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kandi X-RAY | java-concurrency Summary

kandi X-RAY | java-concurrency Summary

java-concurrency is a Java library. java-concurrency has no bugs, it has no vulnerabilities, it has build file available and it has low support. You can download it from GitHub.


            kandi-support Support

              java-concurrency has a low active ecosystem.
              It has 7 star(s) with 5 fork(s). There are 1 watchers for this library.
              It had no major release in the last 6 months.
              java-concurrency has no issues reported. There are no pull requests.
              It has a neutral sentiment in the developer community.
              The latest version of java-concurrency is current.

            kandi-Quality Quality

              java-concurrency has no bugs reported.

            kandi-Security Security

              java-concurrency has no vulnerabilities reported, and its dependent libraries have no vulnerabilities reported.

            kandi-License License

              java-concurrency does not have a standard license declared.
              Check the repository for any license declaration and review the terms closely.
              Without a license, all rights are reserved, and you cannot use the library in your applications.

            kandi-Reuse Reuse

              java-concurrency releases are not available. You will need to build from source code and install.
              Build file is available. You can build the component from source.

            Top functions reviewed by kandi - BETA

            kandi has reviewed java-concurrency and discovered the below as its top functions. This is intended to give you an instant insight into java-concurrency implemented functionality, and help decide if they suit your requirements.
            • Main entry point
            • Main method for running Car
            • Runs three tracker
            • Start the Car
            Get all kandi verified functions for this library.

            java-concurrency Key Features

            No Key Features are available at this moment for java-concurrency.

            java-concurrency Examples and Code Snippets

            No Code Snippets are available at this moment for java-concurrency.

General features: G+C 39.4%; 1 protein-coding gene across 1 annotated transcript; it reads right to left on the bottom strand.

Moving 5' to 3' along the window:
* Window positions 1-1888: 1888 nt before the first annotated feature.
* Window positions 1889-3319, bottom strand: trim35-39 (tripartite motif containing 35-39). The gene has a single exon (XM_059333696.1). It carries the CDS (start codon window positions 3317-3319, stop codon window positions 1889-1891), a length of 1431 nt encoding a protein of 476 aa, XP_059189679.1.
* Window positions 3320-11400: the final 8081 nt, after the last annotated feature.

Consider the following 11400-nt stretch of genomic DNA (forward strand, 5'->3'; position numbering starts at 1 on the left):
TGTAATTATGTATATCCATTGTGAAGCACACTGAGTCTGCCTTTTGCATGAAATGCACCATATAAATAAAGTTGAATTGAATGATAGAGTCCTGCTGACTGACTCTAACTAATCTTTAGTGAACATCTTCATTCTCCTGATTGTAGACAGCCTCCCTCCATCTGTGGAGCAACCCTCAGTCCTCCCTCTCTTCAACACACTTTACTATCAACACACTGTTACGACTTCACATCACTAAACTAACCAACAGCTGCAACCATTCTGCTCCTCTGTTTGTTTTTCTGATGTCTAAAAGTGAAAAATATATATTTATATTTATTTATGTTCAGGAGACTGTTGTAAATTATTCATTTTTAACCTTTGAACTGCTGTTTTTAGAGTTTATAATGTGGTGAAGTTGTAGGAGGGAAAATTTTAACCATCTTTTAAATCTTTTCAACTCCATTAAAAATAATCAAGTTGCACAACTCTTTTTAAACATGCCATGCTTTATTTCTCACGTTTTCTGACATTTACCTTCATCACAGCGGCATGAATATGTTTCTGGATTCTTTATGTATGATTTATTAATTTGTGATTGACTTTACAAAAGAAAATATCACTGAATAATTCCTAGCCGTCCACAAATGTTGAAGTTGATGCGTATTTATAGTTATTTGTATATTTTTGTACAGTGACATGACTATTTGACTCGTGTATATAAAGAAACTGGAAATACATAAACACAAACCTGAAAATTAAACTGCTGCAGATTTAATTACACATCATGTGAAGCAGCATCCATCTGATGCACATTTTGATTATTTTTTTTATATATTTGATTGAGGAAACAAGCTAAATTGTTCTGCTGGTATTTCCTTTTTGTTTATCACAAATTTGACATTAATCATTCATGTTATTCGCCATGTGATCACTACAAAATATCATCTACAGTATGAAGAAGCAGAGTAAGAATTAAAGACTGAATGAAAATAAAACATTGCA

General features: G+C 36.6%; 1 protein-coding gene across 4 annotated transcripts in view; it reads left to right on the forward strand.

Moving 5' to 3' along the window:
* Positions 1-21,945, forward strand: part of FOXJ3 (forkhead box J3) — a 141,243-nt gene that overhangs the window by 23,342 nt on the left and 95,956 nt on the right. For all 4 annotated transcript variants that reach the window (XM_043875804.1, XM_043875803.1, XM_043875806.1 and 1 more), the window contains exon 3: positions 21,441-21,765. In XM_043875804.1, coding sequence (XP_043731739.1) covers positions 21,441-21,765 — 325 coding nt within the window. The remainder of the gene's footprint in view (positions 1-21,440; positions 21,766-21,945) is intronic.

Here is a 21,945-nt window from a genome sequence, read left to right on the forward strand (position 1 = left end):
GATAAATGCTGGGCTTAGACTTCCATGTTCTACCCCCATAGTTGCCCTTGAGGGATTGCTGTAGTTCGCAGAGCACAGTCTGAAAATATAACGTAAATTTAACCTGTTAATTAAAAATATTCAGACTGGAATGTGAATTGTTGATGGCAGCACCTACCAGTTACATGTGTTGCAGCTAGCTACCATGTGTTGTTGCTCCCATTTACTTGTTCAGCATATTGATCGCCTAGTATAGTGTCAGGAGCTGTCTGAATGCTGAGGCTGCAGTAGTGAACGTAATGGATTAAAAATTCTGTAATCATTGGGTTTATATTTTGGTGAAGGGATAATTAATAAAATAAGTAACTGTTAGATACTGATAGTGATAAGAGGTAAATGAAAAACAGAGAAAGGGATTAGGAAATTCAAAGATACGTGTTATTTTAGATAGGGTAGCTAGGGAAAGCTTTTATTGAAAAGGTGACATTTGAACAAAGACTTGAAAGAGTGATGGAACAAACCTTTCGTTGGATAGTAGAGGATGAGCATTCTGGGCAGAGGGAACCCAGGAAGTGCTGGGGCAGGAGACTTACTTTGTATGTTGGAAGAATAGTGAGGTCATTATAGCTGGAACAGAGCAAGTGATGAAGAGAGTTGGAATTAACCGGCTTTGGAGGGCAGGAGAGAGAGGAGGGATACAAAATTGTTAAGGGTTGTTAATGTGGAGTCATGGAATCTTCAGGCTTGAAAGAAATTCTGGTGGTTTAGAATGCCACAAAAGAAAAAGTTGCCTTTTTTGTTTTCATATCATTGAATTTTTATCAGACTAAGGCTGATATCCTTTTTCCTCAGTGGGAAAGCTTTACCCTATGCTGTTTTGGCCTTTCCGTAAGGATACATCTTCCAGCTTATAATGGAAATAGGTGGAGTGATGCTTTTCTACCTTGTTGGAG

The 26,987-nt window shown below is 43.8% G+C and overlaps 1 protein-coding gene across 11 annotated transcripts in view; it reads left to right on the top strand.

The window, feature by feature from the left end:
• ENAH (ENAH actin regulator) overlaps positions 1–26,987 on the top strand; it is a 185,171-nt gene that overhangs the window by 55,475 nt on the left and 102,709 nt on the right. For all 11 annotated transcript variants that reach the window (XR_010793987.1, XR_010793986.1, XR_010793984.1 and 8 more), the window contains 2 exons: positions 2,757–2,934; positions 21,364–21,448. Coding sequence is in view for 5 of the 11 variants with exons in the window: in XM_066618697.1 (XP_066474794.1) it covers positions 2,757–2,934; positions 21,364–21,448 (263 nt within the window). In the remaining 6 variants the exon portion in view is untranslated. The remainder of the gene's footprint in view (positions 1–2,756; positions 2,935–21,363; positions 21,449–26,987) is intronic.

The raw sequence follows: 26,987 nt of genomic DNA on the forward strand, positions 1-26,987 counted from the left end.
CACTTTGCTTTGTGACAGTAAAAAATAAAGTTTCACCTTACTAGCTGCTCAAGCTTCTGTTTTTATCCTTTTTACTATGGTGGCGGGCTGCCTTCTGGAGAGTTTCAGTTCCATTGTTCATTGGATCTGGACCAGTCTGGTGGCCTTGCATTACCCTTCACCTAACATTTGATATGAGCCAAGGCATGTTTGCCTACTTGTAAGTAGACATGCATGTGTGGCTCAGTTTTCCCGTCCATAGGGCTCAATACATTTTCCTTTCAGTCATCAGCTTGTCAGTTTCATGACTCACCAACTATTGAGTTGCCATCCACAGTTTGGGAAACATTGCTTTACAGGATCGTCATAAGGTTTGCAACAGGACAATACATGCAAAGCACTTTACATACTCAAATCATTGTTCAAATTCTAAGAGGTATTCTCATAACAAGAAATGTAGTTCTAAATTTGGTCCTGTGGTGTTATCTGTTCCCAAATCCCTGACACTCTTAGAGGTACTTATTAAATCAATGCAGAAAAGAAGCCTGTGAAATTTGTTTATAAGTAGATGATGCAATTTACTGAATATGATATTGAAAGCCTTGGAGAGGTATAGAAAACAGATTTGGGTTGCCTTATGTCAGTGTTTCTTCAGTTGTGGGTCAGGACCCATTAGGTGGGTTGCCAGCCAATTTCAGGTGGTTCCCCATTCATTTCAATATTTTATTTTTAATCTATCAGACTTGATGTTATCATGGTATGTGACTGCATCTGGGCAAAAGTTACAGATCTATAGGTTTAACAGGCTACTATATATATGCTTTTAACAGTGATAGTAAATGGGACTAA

Community Discussions


            Does volatile in java allow for instances to be deleted?
            Asked 2021-May-31 at 04:32

            I am watching a video tutorial on Room db. In the video, the instructor says:

            "Volatile just means that the instance will be able to get rid of itself or remove itself if need be."

            However, based on my understanding, volatile means that the variable will be stored in the main memory rather than taken from the cache.

            This post confirmed that as well:

            How does volatile allow for an instance to remove itself?




            Answered 2021-May-31 at 04:32

            The CPU caches are always coherent; it is the source of truth; so memory could be completely out of sync.. indefinitely.. perfectly fine. A write of a volatile variable doesn't trigger the whole cache to be flushed to main memory; that would be extremely inefficient. Even a single cache line isn't force to flush to main memory.

            What typically is meant (on X86) with 'flushing' to main memory is that when a volatile store is done, the CPU waits for the stores in the store buffer to be committed to the cache before allowing any loads to execute. This prevents the reordering of an older store with a newer load to a different address.

            The "remove itself" stuff makes no sense at all.

            This article is incorrect.


            This is not how it works. Caches are synchronized using a cache coherence protocol like MESI. So a write to a cacheline on one CPU will always lead to the copies of the cacheline in the other CPU to be invalidated.

            Warning: when dealing with the JMM it is best to keep it fully abstract and not reason about implementation concerns like cache invalidation etc. It is fun.. but you can shoot yourself very easily in the foot.



            CompareAndSet Operations overriding of values